Given, however, that a complex set of factors contributes to fatigue, complete eradication is almost impossible. The good news is that a number of defenses and measures can be implemented to reduce the overall risk.

Science, solutions, and ciradian rhythms
The application of scientific research in preventing and mitigating fatigue is advancing rapidly. Applying that science to crew scheduling has resulted in measurable improvements in crew performance, health, and off-duty quality
of life.

A scientific approach includes the understanding of our circadian rhythms—the body's natural 24-hour cycle—to manage fatigue. The fact is that the human body likes to sleep when it's dark, in the latter half of the night, primarily between 2 and 6 a.m. The smallest deviation—such as getting up at 5 instead of 6 a.m.—can disrupt the flow of the whole day. Most of us can usually recover after one day of disruption, but not after several days in a row. A fatigue risk-management system (FRMS) attempts to limit fatigue by providing adequate opportunities for quality rest, rest-recovery opportunites, and optimized schedules.

An FRMS can be easily incorporated into a company's existing safety management system (SMS). By applying fatigue science to crew scheduling, airlines can determine which crews to deploy when and where. In addition to scheduling practices that allow for quality rest periods, a recovery period can
be built into the schedule. Preventing fatigue becomes just another piece of the operational scheduling puzzle, like preventative maintenance.

Updating regulatory requirements
Regulatory requirements must be aligned with the latest fatigue research
and with industry needs. In many areas, existing regulations actually result in increased fatigue. One such example is allowing for flight-crew schedules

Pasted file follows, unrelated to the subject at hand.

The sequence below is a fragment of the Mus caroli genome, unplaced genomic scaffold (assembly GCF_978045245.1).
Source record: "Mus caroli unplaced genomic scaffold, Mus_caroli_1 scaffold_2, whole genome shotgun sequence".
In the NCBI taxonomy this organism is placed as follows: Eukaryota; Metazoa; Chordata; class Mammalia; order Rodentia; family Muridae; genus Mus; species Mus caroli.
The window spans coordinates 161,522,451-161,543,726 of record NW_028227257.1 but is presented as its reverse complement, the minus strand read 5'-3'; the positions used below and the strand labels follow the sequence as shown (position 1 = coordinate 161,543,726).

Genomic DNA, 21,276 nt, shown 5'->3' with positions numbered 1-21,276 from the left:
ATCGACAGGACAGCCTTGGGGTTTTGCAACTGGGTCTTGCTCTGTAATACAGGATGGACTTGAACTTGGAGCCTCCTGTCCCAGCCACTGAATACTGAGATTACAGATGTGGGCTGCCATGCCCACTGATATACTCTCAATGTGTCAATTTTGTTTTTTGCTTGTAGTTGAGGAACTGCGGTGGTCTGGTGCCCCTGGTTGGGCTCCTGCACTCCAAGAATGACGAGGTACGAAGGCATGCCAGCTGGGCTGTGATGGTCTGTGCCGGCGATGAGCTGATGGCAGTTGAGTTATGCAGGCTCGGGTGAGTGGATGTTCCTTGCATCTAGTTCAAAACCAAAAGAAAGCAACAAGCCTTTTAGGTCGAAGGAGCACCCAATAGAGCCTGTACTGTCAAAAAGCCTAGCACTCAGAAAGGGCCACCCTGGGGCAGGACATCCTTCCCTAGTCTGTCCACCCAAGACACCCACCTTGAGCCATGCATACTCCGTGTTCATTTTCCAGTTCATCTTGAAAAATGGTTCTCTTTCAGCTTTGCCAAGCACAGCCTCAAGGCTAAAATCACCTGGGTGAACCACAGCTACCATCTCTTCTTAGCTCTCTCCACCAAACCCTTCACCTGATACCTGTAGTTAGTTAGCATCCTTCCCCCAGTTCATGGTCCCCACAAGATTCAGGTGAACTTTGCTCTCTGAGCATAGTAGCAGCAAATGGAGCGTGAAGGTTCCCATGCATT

to be flipped between day and night schedules without consideration for circadian rhythms.

Fortunately, international regulatory agencies, including ICAO, EASA, and the FAA, are committed to changing existing regulations. New regulations are anticipated in many regions over the next year. To assist member carriers in implementing an effective FRMS, IATA is in the process of producing an FRMS implementation guide by the end of 2010.

Learn more about IATA’s safety initiatives, the Strategic Partnerships program and the Safety area of involvement, or contact the SP team at


The IATA Safety Report

Safety is IATA’s number one priority. Along with the IATA Operational Safety Audit (IOSA) and the Six-point Safety Program the IATA Safety Report is another tool to help airlines implement and operate a safety management system. The report is the result of a collective effort between IATA's safety experts, member airlines, and aeronautical-industry stakeholders.

The purpose of the IATA Safety Report is twofold. The report identifies trends
with collated and analyzed accident data and then details prevention strategies to enhance safety.

In total, 90 accidents met the IATA accident criteria in 2009. Summary data for 2009 provides the following conclusions:

  • The total number of accidents decreased by 17% (90 vs. 109 in 2008).
  • The Western-built jet-hull loss rate decreased by 12%.
  • The total number of fatal accidents decreased by 12%.
  • Total fatalities increased by 36%, primarily due to three catastrophic events.

The total number of industry flights flown in 2009 was within 0.5% of the number flown in 2009. However, the global Western-built jet-hull loss rate continued to decline in one of the most difficult commercial operating environments ever seen in the aviation industry.